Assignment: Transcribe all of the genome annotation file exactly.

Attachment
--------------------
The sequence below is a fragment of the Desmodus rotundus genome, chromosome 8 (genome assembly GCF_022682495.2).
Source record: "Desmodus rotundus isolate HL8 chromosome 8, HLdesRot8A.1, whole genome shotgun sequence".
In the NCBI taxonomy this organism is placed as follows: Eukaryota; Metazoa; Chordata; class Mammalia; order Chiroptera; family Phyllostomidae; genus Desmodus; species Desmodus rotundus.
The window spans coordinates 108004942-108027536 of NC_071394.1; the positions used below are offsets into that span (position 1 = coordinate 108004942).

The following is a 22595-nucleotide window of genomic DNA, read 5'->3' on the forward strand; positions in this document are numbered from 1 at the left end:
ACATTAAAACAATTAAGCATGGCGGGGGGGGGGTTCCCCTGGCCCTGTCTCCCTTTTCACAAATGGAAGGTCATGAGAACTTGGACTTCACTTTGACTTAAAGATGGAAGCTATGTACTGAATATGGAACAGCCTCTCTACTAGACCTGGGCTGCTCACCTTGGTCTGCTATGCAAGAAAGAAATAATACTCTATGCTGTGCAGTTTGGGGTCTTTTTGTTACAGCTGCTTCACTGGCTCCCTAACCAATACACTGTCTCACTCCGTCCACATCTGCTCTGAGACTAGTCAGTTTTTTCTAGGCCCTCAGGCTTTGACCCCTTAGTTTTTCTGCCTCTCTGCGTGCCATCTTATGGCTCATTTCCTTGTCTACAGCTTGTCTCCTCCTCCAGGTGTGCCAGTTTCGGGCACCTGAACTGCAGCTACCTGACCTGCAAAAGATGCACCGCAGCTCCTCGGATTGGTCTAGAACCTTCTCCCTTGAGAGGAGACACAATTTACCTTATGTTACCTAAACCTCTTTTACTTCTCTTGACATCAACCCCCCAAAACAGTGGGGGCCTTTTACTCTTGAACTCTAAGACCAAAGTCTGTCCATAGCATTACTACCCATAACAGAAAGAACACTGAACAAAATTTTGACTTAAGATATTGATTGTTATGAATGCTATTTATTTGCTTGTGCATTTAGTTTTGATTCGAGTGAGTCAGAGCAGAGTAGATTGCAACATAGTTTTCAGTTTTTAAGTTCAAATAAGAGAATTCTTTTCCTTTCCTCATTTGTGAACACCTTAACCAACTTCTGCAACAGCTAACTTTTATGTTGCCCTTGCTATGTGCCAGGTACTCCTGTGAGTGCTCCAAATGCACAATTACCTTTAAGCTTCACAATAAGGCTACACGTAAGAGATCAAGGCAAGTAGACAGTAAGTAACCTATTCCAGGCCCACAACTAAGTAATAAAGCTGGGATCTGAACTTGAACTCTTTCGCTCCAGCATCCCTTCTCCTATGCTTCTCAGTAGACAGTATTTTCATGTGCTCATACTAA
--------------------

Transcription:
The sequence below is a fragment of the Desmodus rotundus genome, chromosome 8 (genome assembly GCF_022682495.2).
Source record: "Desmodus rotundus isolate HL8 chromosome 8, HLdesRot8A.1, whole genome shotgun sequence".
In the NCBI taxonomy this organism is placed as follows: Eukaryota; Metazoa; Chordata; class Mammalia; order Chiroptera; family Phyllostomidae; genus Desmodus; species Desmodus rotundus.
The window spans coordinates 108004942-108027536 of NC_071394.1; the positions used below are offsets into that span (position 1 = coordinate 108004942).

The following is a 22595-nucleotide window of genomic DNA, read 5'->3' on the forward strand; positions in this document are numbered from 1 at the left end:
ACATTAAAACAATTAAGCATGGCGGGGGGGGGGTTCCCCTGGCCCTGTCTCCCTTTTCACAAATGGAAGGTCATGAGAACTTGGACTTCACTTTGACTTAAAGATGGAAGCTATGTACTGAATATGGAACAGCCTCTCTACTAGACCTGGGCTGCTCACCTTGGTCTGCTATGCAAGAAAGAAATAATACTCTATGCTGTGCAGTTTGGGGTCTTTTTGTTACAGCTGCTTCACTGGCTCCCTAACCAATACACTGTCTCACTCCGTCCACATCTGCTCTGAGACTAGTCAGTTTTTTCTAGGCCCTCAGGCTTTGACCCCTTAGTTTTTCTGCCTCTCTGCGTGCCATCTTATGGCTCATTTCCTTGTCTACAGCTTGTCTCCTCCTCCAGGTGTGCCAGTTTCGGGCACCTGAACTGCAGCTACCTGACCTGCAAAAGATGCACCGCAGCTCCTCGGATTGGTCTAGAACCTTCTCCCTTGAGAGGAGACACAATTTACCTTATGTTACCTAAACCTCTTTTACTTCTCTTGACATCAACCCCCCAAAACAGTGGGGGCCTTTTACTCTTGAACTCTAAGACCAAAGTCTGTCCATAGCATTACTACCCATAACAGAAAGAACACTGAACAAAATTTTGACTTAAGATATTGATTGTTATGAATGCTATTTATTTGCTTGTGCATTTAGTTTTGATTCGAGTGAGTCAGAGCAGAGTAGATTGCAACATAGTTTTCAGTTTTTAAGTTCAAATAAGAGAATTCTTTTCCTTTCCTCATTTGTGAACACCTTAACCAACTTCTGCAACAGCTAACTTTTATGTTGCCCTTGCTATGTGCCAGGTACTCCTGTGAGTGCTCCAAATGCACAATTACCTTTAAGCTTCACAATAAGGCTACACGTAAGAGATCAAGGCAAGTAGACAGTAAGTAACCTATTCCAGGCCCACAACTAAGTAATAAAGCTGGGATCTGAACTTGAACTCTTTCGCTCCAGCATCCCTTCTCCTATGCTTCTCAGTAGACAGTATTTTCATGTGCTCATACTAA